It took me a long time to understand that behavior is communication with ASD kids. Once I got that through my thick skull though, I was able to use it to my benefit. Now when Ivy gets cranky, irritable or discontent, I know there is an underlying issue at hand and it's up to me to figure out what the "real issue" is, so we can move forward. The following is an excerpt from Ellen Notbohm's TEN THINGS YOUR STUDENT WITH AUTISM WISHES YOU KNEW.
For children with autism:
Behavior is communication. All behavior occurs for a reason. It tells you, even when my words can’t, how I perceive what is happening around me. Negative behavior interferes with my learning process. But merely interrupting these behaviors is not enough; teach me to exchange these behaviors with proper alternatives so that real learning can flow.
Start by believing this: I truly do want to learn to interact appropriately. No child wants the negative feedback we get from “bad” behavior. Negative behavior usually means I am overwhelmed by disordered sensory systems, cannot communicate my wants or needs or don’t understand what is expected of me. Look beyond the behavior to find the source of my resistance. Keep notes as to what happened immediately before the behavior: people involved, time of day, activities, settings. Over time, a pattern may emerge.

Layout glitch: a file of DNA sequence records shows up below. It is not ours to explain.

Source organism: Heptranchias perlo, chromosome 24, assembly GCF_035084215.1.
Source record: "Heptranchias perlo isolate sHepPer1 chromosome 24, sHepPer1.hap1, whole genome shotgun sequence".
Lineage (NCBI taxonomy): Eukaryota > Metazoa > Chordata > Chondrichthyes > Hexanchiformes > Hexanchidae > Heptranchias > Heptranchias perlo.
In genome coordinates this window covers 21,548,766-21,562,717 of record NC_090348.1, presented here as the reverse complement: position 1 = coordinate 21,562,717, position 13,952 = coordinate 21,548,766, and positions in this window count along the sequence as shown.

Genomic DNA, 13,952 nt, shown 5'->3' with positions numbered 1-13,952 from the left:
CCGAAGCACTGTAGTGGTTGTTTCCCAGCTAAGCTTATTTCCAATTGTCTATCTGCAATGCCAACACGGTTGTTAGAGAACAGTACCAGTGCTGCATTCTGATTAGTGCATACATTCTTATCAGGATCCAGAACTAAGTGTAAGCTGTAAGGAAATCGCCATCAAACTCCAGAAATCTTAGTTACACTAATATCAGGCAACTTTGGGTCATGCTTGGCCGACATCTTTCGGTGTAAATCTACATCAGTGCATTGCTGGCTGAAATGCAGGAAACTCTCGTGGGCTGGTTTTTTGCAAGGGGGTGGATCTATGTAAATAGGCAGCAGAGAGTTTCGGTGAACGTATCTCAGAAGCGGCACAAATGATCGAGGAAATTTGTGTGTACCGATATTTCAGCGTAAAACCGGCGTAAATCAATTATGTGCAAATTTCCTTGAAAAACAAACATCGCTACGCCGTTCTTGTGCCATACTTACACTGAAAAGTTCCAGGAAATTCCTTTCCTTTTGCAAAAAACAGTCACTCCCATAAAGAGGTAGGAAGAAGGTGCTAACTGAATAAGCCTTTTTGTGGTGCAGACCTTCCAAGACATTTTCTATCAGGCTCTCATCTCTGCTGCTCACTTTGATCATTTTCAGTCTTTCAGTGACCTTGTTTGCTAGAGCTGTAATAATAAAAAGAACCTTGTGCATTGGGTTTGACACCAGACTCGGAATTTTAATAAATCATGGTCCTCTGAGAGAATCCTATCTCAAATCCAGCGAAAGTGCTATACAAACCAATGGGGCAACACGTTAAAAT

**On a side note, we went swimming today and had a little fun. Ivy conned me out of a hot dog on a real wheat bun today...behavior tonight? You betcha!!! Anytime we do dietary infractions, there will be a consequence to that (much to my disadvantage). But sometimes, you just have to let a kid be a kid and swim and have a hot dog on a bun all in the same day! Right now she is happy as a lark and I am happy that she is happy. :)